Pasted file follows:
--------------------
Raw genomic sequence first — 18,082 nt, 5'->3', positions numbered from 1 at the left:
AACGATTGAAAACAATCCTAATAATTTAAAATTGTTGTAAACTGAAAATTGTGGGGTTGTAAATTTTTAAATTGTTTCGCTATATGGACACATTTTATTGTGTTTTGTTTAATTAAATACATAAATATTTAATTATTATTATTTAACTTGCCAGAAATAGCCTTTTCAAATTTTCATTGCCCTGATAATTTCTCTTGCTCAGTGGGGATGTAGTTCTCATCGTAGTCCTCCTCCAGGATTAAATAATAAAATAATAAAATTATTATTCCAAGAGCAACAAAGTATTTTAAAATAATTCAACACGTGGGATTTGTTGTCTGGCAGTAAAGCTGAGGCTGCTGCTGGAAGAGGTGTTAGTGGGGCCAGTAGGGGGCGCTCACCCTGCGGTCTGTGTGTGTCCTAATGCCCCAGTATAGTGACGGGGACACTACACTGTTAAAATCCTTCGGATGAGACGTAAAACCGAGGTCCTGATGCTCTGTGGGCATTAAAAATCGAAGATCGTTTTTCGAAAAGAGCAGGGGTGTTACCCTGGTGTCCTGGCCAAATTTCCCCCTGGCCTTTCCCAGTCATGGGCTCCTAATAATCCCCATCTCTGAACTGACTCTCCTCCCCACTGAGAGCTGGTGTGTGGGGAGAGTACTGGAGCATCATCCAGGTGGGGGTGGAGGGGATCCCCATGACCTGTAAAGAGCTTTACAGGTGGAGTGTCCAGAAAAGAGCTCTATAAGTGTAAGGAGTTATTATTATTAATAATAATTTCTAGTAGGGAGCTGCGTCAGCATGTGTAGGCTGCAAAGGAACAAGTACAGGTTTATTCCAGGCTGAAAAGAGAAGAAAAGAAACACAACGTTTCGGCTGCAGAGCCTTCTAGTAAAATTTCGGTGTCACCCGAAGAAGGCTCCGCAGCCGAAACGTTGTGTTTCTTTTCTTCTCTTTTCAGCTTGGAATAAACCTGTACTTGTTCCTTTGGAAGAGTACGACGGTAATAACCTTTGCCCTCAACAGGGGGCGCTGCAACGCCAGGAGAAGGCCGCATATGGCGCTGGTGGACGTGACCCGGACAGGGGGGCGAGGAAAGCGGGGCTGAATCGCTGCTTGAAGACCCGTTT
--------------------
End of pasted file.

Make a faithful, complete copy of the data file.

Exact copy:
Raw genomic sequence first — 18,082 nt, 5'->3', positions numbered from 1 at the left:
AACGATTGAAAACAATCCTAATAATTTAAAATTGTTGTAAACTGAAAATTGTGGGGTTGTAAATTTTTAAATTGTTTCGCTATATGGACACATTTTATTGTGTTTTGTTTAATTAAATACATAAATATTTAATTATTATTATTTAACTTGCCAGAAATAGCCTTTTCAAATTTTCATTGCCCTGATAATTTCTCTTGCTCAGTGGGGATGTAGTTCTCATCGTAGTCCTCCTCCAGGATTAAATAATAAAATAATAAAATTATTATTCCAAGAGCAACAAAGTATTTTAAAATAATTCAACACGTGGGATTTGTTGTCTGGCAGTAAAGCTGAGGCTGCTGCTGGAAGAGGTGTTAGTGGGGCCAGTAGGGGGCGCTCACCCTGCGGTCTGTGTGTGTCCTAATGCCCCAGTATAGTGACGGGGACACTACACTGTTAAAATCCTTCGGATGAGACGTAAAACCGAGGTCCTGATGCTCTGTGGGCATTAAAAATCGAAGATCGTTTTTCGAAAAGAGCAGGGGTGTTACCCTGGTGTCCTGGCCAAATTTCCCCCTGGCCTTTCCCAGTCATGGGCTCCTAATAATCCCCATCTCTGAACTGACTCTCCTCCCCACTGAGAGCTGGTGTGTGGGGAGAGTACTGGAGCATCATCCAGGTGGGGGTGGAGGGGATCCCCATGACCTGTAAAGAGCTTTACAGGTGGAGTGTCCAGAAAAGAGCTCTATAAGTGTAAGGAGTTATTATTATTAATAATAATTTCTAGTAGGGAGCTGCGTCAGCATGTGTAGGCTGCAAAGGAACAAGTACAGGTTTATTCCAGGCTGAAAAGAGAAGAAAAGAAACACAACGTTTCGGCTGCAGAGCCTTCTAGTAAAATTTCGGTGTCACCCGAAGAAGGCTCCGCAGCCGAAACGTTGTGTTTCTTTTCTTCTCTTTTCAGCTTGGAATAAACCTGTACTTGTTCCTTTGGAAGAGTACGACGGTAATAACCTTTGCCCTCAACAGGGGGCGCTGCAACGCCAGGAGAAGGCCGCATATGGCGCTGGTGGACGTGACCCGGACAGGGGGGCGAGGAAAGCGGGGCTGAATCGCTGCTTGAAGACCCGTTT